As I see the difficulties people are facing and my own, I send us all wishes for presence, the ability to slow down and feel and to stay with ourselves tenderly.

Friday, September 20, 2013

Falling Into Love

My last completed solo started with me in a spotlight raising a tissue to my eye in slow motion. In time, I let it go billowing to the floor, as I fell backwards running, the light opening up to take me on a journey that lasted for a non-stop, high paced 20 minutes. I made that dance after one of those losses in life that we all have to go through at some point. Sometimes the loss happens sooner than we expect or are prepared for, but we all share in that common experience of losing one of the closest people to us. In retrospect, there were many gifts in that loss, gifts that could only be understood in time, gifts that can’t be comprehended in the actual moment of losing. But, sometimes, even these seemingly big life losses don’t prepare us for the one loss that actually disrupts everything. The one that takes the ground underneath us and seems to keep us falling for a period that is unfathomably long. A fall we can’t imagine being able to recover from. But, we do. And, when it happens life can no longer be what it was. We are changed in a way that we know we can’t go back to our old way of being. The difference in this experience (and it may not be a life lost, it could be a relationship ended, a career closed, a dead end met) is in knowing that despite anything that happens in this short period we get to be on earth, nothing can take from us our ability to love. It is untouchable. Our capacity to be generous, kind, playful, joyful, warm, wondrous can’t be taken by anyone or anything. It is almost superhero like in its power. It is a profound understanding and one I wouldn’t trade any loss for.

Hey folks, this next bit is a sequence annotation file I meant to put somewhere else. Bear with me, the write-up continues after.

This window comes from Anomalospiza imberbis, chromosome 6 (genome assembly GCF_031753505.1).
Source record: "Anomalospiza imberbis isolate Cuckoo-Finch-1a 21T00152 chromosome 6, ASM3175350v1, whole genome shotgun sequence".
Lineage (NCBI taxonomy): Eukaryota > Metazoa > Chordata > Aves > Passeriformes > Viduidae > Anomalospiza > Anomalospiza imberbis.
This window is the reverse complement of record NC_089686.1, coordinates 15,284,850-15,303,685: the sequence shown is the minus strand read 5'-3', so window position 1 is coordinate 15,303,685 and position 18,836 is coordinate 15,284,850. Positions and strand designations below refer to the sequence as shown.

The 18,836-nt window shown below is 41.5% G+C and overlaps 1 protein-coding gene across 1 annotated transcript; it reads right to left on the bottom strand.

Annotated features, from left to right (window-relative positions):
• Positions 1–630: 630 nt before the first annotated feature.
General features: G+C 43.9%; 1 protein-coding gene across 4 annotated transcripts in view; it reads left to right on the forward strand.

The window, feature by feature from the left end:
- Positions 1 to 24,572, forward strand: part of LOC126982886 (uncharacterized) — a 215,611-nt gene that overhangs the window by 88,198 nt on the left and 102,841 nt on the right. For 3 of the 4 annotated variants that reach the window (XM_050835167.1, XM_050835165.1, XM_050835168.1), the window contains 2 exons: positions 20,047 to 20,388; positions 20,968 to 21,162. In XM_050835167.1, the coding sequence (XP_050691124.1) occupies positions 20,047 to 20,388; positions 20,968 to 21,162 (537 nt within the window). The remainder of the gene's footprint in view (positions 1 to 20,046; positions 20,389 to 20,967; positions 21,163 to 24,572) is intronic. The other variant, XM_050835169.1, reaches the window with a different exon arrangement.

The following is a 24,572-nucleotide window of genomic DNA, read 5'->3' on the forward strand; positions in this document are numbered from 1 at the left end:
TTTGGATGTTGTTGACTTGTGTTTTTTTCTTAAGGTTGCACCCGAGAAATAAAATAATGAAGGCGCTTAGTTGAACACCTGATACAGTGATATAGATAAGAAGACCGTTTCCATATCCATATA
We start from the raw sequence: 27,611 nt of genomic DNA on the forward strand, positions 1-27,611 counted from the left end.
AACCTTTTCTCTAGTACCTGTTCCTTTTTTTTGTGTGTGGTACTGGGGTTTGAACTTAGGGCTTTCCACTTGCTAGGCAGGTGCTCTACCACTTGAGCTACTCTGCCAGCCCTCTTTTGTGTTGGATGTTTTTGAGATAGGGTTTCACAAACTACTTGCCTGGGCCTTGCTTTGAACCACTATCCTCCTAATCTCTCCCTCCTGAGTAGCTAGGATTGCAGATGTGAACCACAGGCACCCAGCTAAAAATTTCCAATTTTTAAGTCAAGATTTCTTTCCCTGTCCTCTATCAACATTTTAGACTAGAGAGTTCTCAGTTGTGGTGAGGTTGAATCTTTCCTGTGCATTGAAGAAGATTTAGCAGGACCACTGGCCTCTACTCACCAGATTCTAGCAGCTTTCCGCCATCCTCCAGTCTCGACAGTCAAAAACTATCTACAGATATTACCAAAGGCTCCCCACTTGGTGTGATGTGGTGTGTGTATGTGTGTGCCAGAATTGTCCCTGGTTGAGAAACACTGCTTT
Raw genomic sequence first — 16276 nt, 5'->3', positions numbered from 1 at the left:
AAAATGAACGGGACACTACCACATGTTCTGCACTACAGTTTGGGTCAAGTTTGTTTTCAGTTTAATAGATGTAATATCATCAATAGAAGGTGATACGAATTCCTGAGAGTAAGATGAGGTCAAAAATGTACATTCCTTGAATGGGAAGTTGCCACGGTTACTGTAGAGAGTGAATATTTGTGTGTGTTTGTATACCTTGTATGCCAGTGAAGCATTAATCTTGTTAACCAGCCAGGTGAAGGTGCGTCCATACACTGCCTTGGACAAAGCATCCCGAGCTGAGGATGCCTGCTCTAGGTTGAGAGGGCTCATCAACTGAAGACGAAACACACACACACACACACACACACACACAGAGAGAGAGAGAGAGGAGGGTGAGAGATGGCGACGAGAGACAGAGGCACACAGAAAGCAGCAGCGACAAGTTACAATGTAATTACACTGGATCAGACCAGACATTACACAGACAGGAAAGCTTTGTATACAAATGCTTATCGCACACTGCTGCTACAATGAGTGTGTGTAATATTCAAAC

Knowing that all losses coming forward, of which there will be many, won’t take this understanding from me, gives me humbled strength and courage. Everyday we have moments of losing, of struggling, of floundering, of fumbling and of forgetting our value.  But, even if we temporarily forget, we have the ability to recall. To recall this inner, unshakable understanding that love resides in us and that we can choose to handle any situation, any conversation, any interaction with kindness and genuine care, is an amazing gift. It is the one thing that we do get to take with us when we experience our own inevitable leaving. It is a pretty powerful thing to own. I often wonder if it is possible to arrive at this place in youth. Why not? If it can somehow be taught, experientially, early on, that love is all we really have, what a world this would be! It is beyond having good self-esteem or having good morals. It would involve learning a softness, a tenderness, toward oneself that knows the value of self-care, of compassion, of being able to remember what matters. I do think we can do that, at a young age, if it is reflected around us.

And so, on days when difficulties arise or, even simpler, in those commonplace, daily moments when we lose inspiration, motivation, meaning, self-worth, we can say to ourselves, “hey there, you’ve forgotten love, you’ve forgotten that no one or thing or situation has taken it from you. Go and love. Love yourself for your courage to feel and not run. Love the tree that manages to grow on that city corner. Love the ornate, cast iron grating on the door on 9th Street. Love the dog wagging its tail as it walks ahead of you, delighted to be outside. Love the person who looks you in your eyes as you pass and acknowledges the life in you. Love the person behind the counter who made it to work and helps you, though you know not what struggles she may be going through. Love because you can and that’s all there really is to do here.”